In our Old Testament lesson we see a glimpse of this strategy, when God spares the Israelites who were living in the land of Goshen from the swarms of flies.  He would use this same strategy another time after He sent the angel of death into the land of Egypt to strike down the first born of both humankind and animal kind; all first born accept the homes of the Israelites that applied the blood of a lamb to the door posts of their homes.

In Holy Baptism, in your baptism the blood of The Lamb of God, Jesus Christ was applied to the door post of your very heart and being.  It is a hedge of protection that God has emplaced both around and within you, which tells the devils very clearly, “Hands off; this one is mine!  I have bought this sinner by paying a dear price.”

“Therefore be imitators of God, as beloved children. And walk in love, as Christ loved us and gave himself up for us, a fragrant offering and sacrifice to God.” [Ephesians 5:1]

Do you understand that through Christ and your baptism, you are actually a child of the Living God?  And what child who is loved and cared for by their parents, would not want to imitate and learn how to live from them?  So too, we as legitimate sons and daughters of God have both reason and motivation to imitate Him.  We are His beloved children.

How do we imitate God?

We imitate God in love.  As God loves us, so too, we learn to love Him; not with our own natural love but with the superior heavenly born love that He gives to us.  There is a very special model of love we are to mimic and follow and it was spoken of in verse two of our Epistle lesson (Ephesians 5:1-9), listen: “And walk in love, as Christ loved us and gave himself up for us, a fragrant offering and sacrifice to God.”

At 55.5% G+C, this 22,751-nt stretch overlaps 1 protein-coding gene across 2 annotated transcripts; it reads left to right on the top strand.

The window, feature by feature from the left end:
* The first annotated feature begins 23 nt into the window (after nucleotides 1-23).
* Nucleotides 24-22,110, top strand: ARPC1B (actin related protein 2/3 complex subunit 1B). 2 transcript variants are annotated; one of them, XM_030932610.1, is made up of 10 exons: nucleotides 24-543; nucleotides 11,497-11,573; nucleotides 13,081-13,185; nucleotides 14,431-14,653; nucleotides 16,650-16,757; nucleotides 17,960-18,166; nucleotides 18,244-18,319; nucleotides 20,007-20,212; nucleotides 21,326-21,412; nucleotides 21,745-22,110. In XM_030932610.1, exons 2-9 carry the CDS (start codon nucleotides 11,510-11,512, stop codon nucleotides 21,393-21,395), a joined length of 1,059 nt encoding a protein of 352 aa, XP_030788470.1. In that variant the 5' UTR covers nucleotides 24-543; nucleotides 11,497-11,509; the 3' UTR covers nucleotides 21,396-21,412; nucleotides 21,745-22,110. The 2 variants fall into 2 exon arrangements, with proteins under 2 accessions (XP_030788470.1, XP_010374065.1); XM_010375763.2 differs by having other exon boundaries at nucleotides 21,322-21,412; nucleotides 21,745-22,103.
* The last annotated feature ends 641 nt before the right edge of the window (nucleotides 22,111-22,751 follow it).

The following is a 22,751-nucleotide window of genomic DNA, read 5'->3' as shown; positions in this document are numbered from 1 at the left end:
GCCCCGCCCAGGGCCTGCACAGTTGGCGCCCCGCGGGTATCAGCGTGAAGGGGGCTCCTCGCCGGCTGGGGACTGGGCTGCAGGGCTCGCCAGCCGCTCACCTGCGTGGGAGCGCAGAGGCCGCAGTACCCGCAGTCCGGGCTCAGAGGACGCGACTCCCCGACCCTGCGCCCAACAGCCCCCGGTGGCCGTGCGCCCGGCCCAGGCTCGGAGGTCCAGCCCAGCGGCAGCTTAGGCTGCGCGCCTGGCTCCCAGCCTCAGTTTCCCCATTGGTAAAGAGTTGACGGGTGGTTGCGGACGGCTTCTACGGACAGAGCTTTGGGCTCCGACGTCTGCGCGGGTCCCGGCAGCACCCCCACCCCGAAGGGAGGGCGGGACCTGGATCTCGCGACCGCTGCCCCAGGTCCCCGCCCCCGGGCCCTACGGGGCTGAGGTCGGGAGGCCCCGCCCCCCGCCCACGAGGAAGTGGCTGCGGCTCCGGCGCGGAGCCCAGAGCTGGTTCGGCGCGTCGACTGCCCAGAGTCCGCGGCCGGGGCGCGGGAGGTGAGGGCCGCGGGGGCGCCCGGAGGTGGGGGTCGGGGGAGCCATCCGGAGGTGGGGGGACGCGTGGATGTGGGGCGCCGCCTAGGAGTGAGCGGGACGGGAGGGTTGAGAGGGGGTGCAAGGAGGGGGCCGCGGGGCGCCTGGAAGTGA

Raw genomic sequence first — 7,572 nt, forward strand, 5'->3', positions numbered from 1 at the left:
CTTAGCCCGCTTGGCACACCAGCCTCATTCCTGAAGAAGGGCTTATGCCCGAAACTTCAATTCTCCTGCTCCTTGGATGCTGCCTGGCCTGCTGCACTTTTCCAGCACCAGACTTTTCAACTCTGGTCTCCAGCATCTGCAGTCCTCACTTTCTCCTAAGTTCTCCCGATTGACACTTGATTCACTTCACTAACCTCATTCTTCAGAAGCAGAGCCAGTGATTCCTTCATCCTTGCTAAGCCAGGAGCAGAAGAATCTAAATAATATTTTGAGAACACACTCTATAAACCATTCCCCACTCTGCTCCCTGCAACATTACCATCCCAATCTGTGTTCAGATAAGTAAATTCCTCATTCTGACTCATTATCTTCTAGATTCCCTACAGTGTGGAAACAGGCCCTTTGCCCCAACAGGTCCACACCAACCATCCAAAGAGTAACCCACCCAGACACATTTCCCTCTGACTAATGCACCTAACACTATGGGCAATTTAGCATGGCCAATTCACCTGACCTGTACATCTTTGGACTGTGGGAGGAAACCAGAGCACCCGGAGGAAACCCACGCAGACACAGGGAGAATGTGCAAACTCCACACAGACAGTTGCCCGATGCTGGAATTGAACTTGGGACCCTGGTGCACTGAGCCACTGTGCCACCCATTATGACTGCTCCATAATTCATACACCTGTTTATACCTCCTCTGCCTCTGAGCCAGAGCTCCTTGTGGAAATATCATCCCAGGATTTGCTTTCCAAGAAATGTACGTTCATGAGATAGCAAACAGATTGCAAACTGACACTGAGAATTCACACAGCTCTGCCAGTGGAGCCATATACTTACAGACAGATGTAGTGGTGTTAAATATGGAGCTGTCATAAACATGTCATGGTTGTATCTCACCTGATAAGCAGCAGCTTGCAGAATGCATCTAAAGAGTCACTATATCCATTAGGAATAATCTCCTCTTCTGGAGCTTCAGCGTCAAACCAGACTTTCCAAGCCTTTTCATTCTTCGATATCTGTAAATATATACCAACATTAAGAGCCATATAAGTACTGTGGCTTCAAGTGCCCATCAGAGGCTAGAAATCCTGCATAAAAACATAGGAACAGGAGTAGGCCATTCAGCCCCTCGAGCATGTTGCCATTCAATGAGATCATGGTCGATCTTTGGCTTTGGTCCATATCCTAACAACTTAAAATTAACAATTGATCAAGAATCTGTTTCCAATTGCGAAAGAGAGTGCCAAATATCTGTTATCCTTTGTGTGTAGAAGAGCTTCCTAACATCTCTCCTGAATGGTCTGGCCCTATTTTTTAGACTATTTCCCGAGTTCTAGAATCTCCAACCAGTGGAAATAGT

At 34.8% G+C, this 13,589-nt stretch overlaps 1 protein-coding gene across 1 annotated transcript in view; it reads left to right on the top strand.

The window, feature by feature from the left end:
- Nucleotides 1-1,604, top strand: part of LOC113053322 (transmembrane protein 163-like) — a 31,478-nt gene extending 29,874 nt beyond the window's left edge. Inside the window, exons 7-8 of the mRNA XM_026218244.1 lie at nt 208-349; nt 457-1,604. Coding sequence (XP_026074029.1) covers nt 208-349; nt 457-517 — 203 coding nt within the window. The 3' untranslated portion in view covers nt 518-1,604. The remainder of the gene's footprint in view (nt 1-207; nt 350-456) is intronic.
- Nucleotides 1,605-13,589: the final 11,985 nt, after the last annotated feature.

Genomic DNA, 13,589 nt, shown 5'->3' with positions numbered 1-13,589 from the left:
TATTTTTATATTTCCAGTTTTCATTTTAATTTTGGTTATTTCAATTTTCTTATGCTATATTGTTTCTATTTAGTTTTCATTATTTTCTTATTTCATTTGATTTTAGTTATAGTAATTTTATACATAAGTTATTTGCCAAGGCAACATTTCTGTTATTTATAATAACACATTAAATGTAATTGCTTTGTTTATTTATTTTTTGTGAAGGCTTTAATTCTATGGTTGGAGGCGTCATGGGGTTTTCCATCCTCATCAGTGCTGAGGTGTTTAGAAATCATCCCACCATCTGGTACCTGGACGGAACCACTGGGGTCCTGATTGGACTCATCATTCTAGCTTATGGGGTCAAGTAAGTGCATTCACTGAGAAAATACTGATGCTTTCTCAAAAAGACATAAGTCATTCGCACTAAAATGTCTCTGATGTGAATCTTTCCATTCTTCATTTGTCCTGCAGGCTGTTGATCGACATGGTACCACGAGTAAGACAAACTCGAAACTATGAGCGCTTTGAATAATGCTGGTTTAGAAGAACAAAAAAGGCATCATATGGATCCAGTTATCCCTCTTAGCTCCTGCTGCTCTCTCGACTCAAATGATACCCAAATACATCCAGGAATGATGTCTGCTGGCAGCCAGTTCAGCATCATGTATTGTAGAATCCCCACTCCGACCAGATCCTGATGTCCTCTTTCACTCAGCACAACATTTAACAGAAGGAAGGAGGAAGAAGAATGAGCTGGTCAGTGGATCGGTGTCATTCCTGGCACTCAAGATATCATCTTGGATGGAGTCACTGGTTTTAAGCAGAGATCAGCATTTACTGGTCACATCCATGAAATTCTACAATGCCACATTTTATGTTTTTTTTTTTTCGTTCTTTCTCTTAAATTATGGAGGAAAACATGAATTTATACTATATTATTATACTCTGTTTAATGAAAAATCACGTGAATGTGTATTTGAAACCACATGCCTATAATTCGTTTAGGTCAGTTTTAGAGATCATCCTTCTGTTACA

How did Christ show His love for us?  He gave Himself for us.  The Holy Spirit is ever working to cause us to remember this, even in the midst of the terrible attacks of the enemy, He reminds us that God loves us and hasn’t abandoned us.  The Father proves His love for us by sending His only begotten Son to die for us, in our place, so that we too, may each become sons and give ourselves to Him.  The Son of God, Jesus Christ proves His love for us by not only coming to us as one of us, but also dying for us, in our place.  But then He does something marvelous, He takes His life back up again from the dead and ascends back to His Father.  And then He does something wonderful; He promises us that where He goes so too, we shall follow Him and be with Him.

So, “Let no one deceive you with empty words, for because of these things (these empty and meaningless words) the wrath of God comes upon the sons of disobedience.  Therefore do not become partners with them (don’t mimic them or want to be like them, because that would be going backwards into enslavement); for at one time you were darkness (like them), but now you are light in the Lord. Walk as children of light.”  [vs. 6, 7]

You dear saints have been covered in your baptism with Christ’s very own robe of righteousness. To our Heavenly Father, you are that same fragrant offering and sacrifice of Christ that pleases Him so.  That being said…

Why would you want to go back to the stench of sulfur, the smell of the lord of this dark world?  Why would any of us want to turn our backs on the Kingdom of Light only to re-embrace the kingdom of darkness?  In this world, the lord of flies, Beelzebul reigns but only for a time.  His kingdom only exists of death; rotting flesh and flies.

The Kingdom of God is for us the Kingdom of Grace.  It is the rule of God’s grace here on earth, and of power and glory to come for us when we are called to our place of glory in heaven.  It passes far beyond our temporary existence of flesh where sickness and disease exist and it passes into eternity where our inheritance and glory in God’s Kingdom of Glory is waiting.

Unlike kingdoms here in this sinful world, where the kingdom makes the king, in heaven, the King, our King Jesus makes the Kingdom.  We haven’t been invited and accepted into His Kingdom as subjects, but rather we will be welcomed as heirs, joint heirs with Jesus; that means that we have an inheritance waiting for us in Christ’s Kingdom. [Romans 8:17]